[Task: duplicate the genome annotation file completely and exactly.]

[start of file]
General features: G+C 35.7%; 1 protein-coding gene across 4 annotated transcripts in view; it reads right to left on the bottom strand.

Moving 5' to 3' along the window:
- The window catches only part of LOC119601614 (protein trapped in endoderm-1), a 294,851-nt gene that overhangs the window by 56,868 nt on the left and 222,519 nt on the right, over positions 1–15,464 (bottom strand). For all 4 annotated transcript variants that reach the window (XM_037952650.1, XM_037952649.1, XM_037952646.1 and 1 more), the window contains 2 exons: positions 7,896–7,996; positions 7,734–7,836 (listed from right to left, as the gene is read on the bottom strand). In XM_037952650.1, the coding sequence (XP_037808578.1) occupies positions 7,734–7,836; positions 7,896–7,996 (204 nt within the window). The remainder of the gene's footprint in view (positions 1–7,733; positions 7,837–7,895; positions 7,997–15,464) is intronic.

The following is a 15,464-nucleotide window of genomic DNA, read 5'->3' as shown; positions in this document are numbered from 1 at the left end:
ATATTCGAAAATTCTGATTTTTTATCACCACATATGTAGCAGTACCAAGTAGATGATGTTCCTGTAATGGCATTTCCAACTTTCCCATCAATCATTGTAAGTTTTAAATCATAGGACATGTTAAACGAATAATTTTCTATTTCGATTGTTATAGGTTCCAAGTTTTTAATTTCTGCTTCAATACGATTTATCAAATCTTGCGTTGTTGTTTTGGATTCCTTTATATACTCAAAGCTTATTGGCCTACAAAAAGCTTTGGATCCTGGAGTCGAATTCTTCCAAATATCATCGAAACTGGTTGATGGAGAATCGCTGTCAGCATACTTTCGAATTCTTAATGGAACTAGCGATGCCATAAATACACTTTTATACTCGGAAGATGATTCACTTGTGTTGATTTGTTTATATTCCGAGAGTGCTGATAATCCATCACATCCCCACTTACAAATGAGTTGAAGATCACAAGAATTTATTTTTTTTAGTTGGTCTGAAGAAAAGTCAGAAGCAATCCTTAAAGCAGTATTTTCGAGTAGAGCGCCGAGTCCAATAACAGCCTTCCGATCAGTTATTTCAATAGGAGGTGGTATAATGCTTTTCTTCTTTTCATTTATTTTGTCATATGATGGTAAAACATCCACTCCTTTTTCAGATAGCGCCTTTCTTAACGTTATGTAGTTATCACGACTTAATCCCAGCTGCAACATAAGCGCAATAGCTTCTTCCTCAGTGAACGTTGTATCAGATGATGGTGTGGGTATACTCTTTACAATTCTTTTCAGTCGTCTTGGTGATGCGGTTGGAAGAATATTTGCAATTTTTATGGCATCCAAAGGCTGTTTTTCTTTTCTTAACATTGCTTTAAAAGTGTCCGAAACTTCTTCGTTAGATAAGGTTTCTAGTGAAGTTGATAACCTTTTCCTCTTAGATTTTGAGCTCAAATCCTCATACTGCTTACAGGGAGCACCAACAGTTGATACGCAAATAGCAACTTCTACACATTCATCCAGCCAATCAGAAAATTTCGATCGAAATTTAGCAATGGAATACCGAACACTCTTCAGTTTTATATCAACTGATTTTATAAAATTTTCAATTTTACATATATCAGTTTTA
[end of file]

General features: G+C 35.7%; 1 protein-coding gene across 4 annotated transcripts in view; it reads right to left on the bottom strand.

Moving 5' to 3' along the window:
- The window catches only part of LOC119601614 (protein trapped in endoderm-1), a 294,851-nt gene that overhangs the window by 56,868 nt on the left and 222,519 nt on the right, over positions 1–15,464 (bottom strand). For all 4 annotated transcript variants that reach the window (XM_037952650.1, XM_037952649.1, XM_037952646.1 and 1 more), the window contains 2 exons: positions 7,896–7,996; positions 7,734–7,836 (listed from right to left, as the gene is read on the bottom strand). In XM_037952650.1, the coding sequence (XP_037808578.1) occupies positions 7,734–7,836; positions 7,896–7,996 (204 nt within the window). The remainder of the gene's footprint in view (positions 1–7,733; positions 7,837–7,895; positions 7,997–15,464) is intronic.

The following is a 15,464-nucleotide window of genomic DNA, read 5'->3' as shown; positions in this document are numbered from 1 at the left end:
ATATTCGAAAATTCTGATTTTTTATCACCACATATGTAGCAGTACCAAGTAGATGATGTTCCTGTAATGGCATTTCCAACTTTCCCATCAATCATTGTAAGTTTTAAATCATAGGACATGTTAAACGAATAATTTTCTATTTCGATTGTTATAGGTTCCAAGTTTTTAATTTCTGCTTCAATACGATTTATCAAATCTTGCGTTGTTGTTTTGGATTCCTTTATATACTCAAAGCTTATTGGCCTACAAAAAGCTTTGGATCCTGGAGTCGAATTCTTCCAAATATCATCGAAACTGGTTGATGGAGAATCGCTGTCAGCATACTTTCGAATTCTTAATGGAACTAGCGATGCCATAAATACACTTTTATACTCGGAAGATGATTCACTTGTGTTGATTTGTTTATATTCCGAGAGTGCTGATAATCCATCACATCCCCACTTACAAATGAGTTGAAGATCACAAGAATTTATTTTTTTTAGTTGGTCTGAAGAAAAGTCAGAAGCAATCCTTAAAGCAGTATTTTCGAGTAGAGCGCCGAGTCCAATAACAGCCTTCCGATCAGTTATTTCAATAGGAGGTGGTATAATGCTTTTCTTCTTTTCATTTATTTTGTCATATGATGGTAAAACATCCACTCCTTTTTCAGATAGCGCCTTTCTTAACGTTATGTAGTTATCACGACTTAATCCCAGCTGCAACATAAGCGCAATAGCTTCTTCCTCAGTGAACGTTGTATCAGATGATGGTGTGGGTATACTCTTTACAATTCTTTTCAGTCGTCTTGGTGATGCGGTTGGAAGAATATTTGCAATTTTTATGGCATCCAAAGGCTGTTTTTCTTTTCTTAACATTGCTTTAAAAGTGTCCGAAACTTCTTCGTTAGATAAGGTTTCTAGTGAAGTTGATAACCTTTTCCTCTTAGATTTTGAGCTCAAATCCTCATACTGCTTACAGGGAGCACCAACAGTTGATACGCAAATAGCAACTTCTACACATTCATCCAGCCAATCAGAAAATTTCGATCGAAATTTAGCAATGGAATACCGAACACTCTTCAGTTTTATATCAACTGATTTTATAAAATTTTCAATTTTACATATATCAGTTTTA